8. Attended a workshop to learn more about presenting writing workshops for kids
  9. Requested feedback from my author talks and workshops that I added to my testimonials
  10. Put in multiple submissions for my YA novel
  11. Ran author talks and workshops – expanding time spent and number of students presented to
  12. Learned about the Story Grid structure and started using it
  13. Applied for my first travel grant for writing
  14. Investigated further study options for writing
  15. Received a lovely acknowledgement for my work editing a client’s short story collection in his published anthology
  16. Sent a screenplay in to a competition and received positive feedback
  17. Offered to run a workshop on getting your books into bookstores which will be scheduled for 2018
  18. Received unexpected income from my books
  19. Undertook a mentorship on how to set up an online course and created the course and writing school for tween and teen writers
  20. Entered the Pitch Wars contest
  21. Was invited as a guest author at Romancing the Stars and presented to teachers, librarians, writers and readers at the event
  22. Taught students and teachers in Laos how to write a story in English

school photo.jpg

What are your 2017 successes?


All About Writing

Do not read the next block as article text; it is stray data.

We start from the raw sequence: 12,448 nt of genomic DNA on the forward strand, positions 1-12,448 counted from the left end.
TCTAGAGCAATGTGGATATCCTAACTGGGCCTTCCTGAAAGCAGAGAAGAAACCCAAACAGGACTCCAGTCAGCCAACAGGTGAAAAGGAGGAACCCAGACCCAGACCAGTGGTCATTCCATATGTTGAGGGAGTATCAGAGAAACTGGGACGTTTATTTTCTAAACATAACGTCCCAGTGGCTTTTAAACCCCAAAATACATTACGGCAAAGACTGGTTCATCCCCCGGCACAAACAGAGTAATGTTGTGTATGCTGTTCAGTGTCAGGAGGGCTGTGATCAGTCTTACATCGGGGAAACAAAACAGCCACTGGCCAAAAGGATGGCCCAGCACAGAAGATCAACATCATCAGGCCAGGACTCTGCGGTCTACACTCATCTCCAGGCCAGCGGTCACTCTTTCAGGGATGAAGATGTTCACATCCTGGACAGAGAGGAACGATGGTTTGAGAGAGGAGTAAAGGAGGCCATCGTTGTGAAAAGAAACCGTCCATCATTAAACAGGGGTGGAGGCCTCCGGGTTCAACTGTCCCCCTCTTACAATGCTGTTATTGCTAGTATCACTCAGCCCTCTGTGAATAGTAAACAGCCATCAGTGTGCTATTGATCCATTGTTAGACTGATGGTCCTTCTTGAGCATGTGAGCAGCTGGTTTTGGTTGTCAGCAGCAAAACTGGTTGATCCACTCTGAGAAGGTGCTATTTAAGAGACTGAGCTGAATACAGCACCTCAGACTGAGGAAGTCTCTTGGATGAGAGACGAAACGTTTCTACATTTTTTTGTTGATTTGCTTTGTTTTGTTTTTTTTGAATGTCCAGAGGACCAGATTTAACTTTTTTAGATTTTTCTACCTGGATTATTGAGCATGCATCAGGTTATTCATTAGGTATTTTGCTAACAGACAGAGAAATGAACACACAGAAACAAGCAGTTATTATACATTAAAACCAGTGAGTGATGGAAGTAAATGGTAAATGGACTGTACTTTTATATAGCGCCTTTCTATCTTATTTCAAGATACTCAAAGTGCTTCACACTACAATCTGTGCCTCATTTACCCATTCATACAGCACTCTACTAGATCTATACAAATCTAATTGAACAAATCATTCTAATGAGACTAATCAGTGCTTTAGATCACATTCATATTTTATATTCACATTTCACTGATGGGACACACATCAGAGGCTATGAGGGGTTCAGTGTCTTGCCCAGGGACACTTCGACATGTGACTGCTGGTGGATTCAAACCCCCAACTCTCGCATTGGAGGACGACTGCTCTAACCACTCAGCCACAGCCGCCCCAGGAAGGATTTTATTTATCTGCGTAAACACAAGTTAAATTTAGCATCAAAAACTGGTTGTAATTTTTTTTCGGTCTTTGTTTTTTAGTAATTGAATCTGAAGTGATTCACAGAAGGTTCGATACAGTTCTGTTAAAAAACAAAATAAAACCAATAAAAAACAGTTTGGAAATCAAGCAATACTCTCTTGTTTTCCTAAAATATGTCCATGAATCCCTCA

Happy Book Week!

This week is Book Week. I hope you’re celebrating at school, at your library or by enjoying some quiet time with a favourite book, or perhaps one that’s read to you or that you read to someone else.

Book Week 2015

Here’s a little interview on YAtopia about the Jake in Space series and my writing process to celebrate.

All About Writing

NaNoWriMo: What Do You Get Out of Writing?

Hello fellow writers and congratulations to anyone who participated in NaNoWriMo (National Novel Writing Month) this year. I applaud you for your efforts as it’s certainly not something I could do – not at this stage of my life anyhow.

I bring you this post as I’ve been asked by Webucator to talk about my writing and answer a few questions to wrap up novel writing month. I hope that these answers help inform and inspire you as you make your own writing journeys.

1. What were your goals when you started writing?